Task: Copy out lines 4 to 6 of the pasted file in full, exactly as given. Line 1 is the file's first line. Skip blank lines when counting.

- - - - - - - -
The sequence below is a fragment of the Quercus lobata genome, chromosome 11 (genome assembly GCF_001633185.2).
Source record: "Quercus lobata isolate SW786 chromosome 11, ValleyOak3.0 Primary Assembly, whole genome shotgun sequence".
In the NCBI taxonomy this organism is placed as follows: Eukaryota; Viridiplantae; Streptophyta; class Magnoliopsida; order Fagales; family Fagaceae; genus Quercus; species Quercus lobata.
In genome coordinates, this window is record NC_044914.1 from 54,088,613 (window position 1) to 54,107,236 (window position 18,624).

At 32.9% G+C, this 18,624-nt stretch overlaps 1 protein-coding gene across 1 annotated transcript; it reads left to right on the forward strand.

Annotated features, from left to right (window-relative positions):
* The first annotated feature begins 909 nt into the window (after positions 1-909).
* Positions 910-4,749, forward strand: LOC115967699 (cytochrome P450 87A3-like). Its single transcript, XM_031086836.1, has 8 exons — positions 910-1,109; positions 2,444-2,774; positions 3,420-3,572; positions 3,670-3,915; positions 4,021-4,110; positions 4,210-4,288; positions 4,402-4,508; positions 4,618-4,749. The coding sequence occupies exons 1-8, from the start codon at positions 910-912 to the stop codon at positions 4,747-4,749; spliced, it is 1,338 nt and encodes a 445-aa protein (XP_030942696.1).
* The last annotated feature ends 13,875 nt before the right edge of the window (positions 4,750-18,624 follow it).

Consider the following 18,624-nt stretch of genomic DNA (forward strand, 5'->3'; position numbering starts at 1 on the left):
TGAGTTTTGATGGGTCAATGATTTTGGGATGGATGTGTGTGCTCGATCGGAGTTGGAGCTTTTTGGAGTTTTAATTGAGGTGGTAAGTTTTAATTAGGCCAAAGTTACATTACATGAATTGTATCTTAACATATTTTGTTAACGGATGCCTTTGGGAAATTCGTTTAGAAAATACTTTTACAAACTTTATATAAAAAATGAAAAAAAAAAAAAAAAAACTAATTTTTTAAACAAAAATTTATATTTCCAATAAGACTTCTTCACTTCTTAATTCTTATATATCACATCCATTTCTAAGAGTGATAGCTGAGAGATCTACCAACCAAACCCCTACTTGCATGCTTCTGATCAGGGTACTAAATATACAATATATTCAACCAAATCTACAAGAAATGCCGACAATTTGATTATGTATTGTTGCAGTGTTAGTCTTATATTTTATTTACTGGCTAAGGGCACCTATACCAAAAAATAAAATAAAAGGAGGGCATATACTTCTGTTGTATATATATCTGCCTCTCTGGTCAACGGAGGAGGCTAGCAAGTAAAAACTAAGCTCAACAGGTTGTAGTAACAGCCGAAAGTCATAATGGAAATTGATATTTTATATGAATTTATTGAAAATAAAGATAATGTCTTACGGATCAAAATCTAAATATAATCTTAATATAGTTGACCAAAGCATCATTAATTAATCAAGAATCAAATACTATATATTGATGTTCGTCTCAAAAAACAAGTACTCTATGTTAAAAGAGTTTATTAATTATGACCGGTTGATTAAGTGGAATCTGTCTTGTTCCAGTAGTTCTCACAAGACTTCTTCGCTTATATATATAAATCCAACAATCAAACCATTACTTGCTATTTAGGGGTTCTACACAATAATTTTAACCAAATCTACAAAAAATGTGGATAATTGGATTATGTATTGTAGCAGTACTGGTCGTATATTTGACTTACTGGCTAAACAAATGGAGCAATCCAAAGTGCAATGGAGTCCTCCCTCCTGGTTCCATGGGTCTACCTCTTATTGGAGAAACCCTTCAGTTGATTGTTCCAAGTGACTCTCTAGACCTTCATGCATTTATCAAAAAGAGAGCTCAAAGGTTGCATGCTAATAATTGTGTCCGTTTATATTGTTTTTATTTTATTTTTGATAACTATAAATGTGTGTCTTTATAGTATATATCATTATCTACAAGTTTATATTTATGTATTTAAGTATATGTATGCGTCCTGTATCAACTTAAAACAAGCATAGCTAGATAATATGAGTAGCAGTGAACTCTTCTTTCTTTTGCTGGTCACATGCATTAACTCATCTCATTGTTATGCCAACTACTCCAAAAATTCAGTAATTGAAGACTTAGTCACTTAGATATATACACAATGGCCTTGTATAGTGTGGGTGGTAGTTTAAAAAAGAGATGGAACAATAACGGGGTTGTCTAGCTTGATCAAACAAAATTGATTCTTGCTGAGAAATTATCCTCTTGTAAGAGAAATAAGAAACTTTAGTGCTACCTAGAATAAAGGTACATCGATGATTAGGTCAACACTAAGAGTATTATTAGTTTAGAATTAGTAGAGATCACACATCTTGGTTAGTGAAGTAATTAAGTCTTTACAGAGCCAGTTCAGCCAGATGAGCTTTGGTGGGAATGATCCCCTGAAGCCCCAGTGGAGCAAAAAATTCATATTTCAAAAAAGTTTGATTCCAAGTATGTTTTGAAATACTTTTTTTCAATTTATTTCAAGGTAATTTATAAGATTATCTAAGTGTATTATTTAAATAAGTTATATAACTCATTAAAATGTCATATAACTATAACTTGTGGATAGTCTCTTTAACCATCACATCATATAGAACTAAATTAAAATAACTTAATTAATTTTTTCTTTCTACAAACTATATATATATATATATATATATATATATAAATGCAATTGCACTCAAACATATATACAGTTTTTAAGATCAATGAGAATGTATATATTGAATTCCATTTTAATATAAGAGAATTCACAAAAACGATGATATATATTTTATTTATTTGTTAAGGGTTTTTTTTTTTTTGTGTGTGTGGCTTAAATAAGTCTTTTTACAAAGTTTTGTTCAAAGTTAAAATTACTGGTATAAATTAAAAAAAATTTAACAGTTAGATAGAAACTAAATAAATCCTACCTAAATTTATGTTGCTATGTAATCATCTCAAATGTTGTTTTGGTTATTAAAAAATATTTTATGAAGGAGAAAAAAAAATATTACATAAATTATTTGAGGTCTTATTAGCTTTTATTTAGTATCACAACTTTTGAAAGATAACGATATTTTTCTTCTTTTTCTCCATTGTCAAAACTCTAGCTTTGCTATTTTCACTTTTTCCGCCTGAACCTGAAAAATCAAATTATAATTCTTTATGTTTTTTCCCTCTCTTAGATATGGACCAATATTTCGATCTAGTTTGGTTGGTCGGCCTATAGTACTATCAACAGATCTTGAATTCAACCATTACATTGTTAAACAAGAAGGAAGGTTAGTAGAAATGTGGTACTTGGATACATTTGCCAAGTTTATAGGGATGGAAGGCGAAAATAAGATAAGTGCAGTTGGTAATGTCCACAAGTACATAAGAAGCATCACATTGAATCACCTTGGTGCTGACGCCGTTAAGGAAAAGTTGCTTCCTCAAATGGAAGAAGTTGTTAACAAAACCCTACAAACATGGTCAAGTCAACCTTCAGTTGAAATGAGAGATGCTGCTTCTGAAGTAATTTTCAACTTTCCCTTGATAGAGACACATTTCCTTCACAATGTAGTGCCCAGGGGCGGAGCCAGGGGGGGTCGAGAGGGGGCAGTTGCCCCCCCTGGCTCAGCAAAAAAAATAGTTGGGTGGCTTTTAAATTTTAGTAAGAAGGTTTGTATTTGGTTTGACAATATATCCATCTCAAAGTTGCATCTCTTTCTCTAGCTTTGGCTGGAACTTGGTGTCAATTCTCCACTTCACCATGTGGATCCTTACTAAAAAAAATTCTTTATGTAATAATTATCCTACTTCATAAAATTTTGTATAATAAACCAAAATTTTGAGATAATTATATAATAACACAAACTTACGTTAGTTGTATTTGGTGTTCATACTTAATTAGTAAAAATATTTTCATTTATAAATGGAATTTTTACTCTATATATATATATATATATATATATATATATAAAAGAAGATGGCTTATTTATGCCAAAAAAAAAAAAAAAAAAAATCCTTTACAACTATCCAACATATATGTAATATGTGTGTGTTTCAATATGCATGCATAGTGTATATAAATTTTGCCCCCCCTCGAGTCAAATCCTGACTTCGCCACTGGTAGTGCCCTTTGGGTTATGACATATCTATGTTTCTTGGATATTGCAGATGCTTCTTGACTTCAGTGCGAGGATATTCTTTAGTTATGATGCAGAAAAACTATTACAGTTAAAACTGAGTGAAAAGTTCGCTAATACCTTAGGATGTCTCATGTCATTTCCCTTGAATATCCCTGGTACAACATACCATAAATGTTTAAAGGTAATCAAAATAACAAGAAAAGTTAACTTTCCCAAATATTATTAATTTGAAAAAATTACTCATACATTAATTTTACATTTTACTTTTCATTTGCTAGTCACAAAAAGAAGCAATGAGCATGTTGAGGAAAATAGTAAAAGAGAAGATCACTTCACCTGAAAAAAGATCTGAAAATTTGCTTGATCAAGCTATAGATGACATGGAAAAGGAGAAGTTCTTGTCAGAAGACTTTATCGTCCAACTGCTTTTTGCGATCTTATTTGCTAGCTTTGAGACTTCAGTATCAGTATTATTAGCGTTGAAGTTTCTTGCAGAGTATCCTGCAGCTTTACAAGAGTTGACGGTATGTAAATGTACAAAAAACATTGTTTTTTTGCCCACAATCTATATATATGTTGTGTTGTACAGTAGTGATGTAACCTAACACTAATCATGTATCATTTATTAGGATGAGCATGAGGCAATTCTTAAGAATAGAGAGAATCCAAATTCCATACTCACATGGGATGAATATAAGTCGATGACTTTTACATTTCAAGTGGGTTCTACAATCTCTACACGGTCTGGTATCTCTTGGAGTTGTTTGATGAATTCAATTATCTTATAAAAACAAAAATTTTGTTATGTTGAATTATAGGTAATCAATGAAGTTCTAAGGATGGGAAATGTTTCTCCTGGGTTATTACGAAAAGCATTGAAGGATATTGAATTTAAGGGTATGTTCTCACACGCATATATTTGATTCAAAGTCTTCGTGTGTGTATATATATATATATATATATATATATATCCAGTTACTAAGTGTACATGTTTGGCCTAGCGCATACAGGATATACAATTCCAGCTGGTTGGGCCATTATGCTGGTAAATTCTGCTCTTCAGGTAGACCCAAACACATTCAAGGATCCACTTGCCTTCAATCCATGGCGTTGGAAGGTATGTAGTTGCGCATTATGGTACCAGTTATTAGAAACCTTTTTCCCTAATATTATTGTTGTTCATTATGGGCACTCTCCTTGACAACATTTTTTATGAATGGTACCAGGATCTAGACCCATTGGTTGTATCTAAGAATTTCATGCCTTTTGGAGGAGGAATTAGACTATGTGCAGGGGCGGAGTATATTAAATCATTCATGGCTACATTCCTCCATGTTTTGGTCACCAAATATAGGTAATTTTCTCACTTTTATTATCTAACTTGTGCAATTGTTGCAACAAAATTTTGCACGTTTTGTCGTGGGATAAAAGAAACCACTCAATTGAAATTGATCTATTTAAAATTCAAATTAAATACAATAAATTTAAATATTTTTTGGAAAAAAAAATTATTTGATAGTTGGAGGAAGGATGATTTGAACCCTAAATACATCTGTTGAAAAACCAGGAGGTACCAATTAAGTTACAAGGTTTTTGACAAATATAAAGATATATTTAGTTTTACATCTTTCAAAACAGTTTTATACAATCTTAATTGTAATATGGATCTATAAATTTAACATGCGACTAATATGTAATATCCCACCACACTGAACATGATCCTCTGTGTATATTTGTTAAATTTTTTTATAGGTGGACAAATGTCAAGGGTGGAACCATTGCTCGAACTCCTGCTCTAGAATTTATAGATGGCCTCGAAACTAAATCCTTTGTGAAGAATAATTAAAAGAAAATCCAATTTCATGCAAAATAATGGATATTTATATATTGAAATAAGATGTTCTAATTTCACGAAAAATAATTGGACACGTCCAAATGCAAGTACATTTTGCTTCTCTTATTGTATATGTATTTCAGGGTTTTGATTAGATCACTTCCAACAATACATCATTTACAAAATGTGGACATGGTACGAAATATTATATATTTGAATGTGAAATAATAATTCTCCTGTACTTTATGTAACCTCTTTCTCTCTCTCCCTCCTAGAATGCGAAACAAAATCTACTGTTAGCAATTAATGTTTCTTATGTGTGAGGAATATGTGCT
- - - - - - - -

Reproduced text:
In genome coordinates, this window is record NC_044914.1 from 54,088,613 (window position 1) to 54,107,236 (window position 18,624).

At 32.9% G+C, this 18,624-nt stretch overlaps 1 protein-coding gene across 1 annotated transcript; it reads left to right on the forward strand.

Annotated features, from left to right (window-relative positions):